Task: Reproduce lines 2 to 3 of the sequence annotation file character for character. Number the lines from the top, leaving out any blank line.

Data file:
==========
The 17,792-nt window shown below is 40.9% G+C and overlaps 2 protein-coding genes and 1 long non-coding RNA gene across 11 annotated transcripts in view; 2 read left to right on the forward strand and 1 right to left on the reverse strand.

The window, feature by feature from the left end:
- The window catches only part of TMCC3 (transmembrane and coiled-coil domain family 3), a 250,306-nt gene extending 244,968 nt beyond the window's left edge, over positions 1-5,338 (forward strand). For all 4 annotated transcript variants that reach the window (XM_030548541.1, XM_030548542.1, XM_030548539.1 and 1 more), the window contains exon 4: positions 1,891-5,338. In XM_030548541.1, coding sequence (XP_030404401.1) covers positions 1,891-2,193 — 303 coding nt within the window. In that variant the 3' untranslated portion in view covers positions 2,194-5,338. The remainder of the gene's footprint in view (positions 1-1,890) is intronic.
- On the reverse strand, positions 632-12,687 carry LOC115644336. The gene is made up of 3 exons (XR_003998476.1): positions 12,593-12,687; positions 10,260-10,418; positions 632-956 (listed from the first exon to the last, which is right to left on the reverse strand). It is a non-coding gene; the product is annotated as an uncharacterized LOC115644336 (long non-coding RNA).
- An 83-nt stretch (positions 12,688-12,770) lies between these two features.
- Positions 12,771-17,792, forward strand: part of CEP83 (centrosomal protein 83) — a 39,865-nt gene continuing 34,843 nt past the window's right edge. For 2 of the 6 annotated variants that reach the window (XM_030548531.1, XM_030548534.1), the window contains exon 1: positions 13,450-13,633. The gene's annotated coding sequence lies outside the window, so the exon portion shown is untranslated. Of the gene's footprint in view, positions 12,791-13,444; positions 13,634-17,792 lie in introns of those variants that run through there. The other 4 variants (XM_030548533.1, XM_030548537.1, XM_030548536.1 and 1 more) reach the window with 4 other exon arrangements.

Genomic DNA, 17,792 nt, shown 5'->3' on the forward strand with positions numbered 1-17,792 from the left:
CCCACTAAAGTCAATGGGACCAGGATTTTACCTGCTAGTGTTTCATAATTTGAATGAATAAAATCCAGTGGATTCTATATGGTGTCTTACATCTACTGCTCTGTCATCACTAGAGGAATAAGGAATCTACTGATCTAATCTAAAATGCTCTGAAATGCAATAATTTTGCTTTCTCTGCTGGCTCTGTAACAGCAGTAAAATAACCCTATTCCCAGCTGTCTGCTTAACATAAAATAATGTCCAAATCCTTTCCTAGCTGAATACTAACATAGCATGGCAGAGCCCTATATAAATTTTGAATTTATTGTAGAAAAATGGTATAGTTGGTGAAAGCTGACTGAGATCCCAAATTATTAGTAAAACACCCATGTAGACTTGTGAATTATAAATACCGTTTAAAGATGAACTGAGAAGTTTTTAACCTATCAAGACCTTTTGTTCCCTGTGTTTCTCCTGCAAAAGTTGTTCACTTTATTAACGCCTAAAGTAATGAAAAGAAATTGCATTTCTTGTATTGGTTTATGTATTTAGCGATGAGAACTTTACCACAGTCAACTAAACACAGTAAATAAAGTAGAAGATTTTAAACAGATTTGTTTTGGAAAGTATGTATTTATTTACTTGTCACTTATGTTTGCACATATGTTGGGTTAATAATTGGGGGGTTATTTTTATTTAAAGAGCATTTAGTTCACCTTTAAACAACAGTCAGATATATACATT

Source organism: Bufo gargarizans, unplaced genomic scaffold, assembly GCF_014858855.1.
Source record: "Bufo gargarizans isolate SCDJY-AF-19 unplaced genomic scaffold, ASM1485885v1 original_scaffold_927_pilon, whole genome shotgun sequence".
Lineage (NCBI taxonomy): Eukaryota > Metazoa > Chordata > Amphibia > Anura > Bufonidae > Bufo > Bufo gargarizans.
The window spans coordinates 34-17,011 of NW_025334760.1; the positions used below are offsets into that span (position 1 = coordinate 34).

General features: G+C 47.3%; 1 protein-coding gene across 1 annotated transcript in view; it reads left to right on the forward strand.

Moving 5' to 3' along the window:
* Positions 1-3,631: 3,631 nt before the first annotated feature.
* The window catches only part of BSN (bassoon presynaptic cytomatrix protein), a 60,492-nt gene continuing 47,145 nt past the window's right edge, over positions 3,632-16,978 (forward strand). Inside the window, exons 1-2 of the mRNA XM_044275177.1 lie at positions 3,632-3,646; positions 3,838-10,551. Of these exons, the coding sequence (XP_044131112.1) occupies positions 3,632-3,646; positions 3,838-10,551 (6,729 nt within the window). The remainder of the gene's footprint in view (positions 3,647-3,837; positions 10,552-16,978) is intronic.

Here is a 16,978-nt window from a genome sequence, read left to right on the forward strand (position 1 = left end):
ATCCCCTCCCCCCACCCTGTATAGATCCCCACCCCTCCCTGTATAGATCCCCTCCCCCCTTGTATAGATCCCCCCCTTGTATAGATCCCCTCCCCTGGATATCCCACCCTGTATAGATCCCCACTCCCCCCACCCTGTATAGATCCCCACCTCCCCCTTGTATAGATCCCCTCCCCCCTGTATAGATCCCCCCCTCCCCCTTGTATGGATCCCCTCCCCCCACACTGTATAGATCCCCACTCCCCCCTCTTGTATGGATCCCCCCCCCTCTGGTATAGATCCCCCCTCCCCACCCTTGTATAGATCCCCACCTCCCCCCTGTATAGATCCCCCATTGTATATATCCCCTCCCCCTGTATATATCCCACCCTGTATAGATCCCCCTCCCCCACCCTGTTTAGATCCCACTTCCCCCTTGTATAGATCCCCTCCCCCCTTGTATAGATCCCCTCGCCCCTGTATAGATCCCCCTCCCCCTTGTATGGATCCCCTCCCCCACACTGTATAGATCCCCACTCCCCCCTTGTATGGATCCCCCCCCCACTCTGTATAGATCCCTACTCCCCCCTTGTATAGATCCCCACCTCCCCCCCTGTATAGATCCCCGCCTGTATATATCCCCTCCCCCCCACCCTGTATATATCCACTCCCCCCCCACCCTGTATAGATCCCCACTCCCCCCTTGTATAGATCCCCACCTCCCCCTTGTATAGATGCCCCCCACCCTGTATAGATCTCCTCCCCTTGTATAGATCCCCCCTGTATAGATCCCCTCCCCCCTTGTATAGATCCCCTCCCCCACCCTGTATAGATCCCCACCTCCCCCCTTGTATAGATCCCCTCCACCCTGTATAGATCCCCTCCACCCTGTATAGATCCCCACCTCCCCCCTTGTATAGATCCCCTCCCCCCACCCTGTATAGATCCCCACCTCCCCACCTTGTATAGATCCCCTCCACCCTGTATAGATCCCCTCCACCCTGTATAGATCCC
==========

The window, feature by feature from the left end:
- The window catches only part of TMCC3 (transmembrane and coiled-coil domain family 3), a 250,306-nt gene extending 244,968 nt beyond the window's left edge, over positions 1-5,338 (forward strand). For all 4 annotated transcript variants that reach the window (XM_030548541.1, XM_030548542.1, XM_030548539.1 and 1 more), the window contains exon 4: positions 1,891-5,338. In XM_030548541.1, coding sequence (XP_030404401.1) covers positions 1,891-2,193 — 303 coding nt within the window. In that variant the 3' untranslated portion in view covers positions 2,194-5,338. The remainder of the gene's footprint in view (positions 1-1,890) is intronic.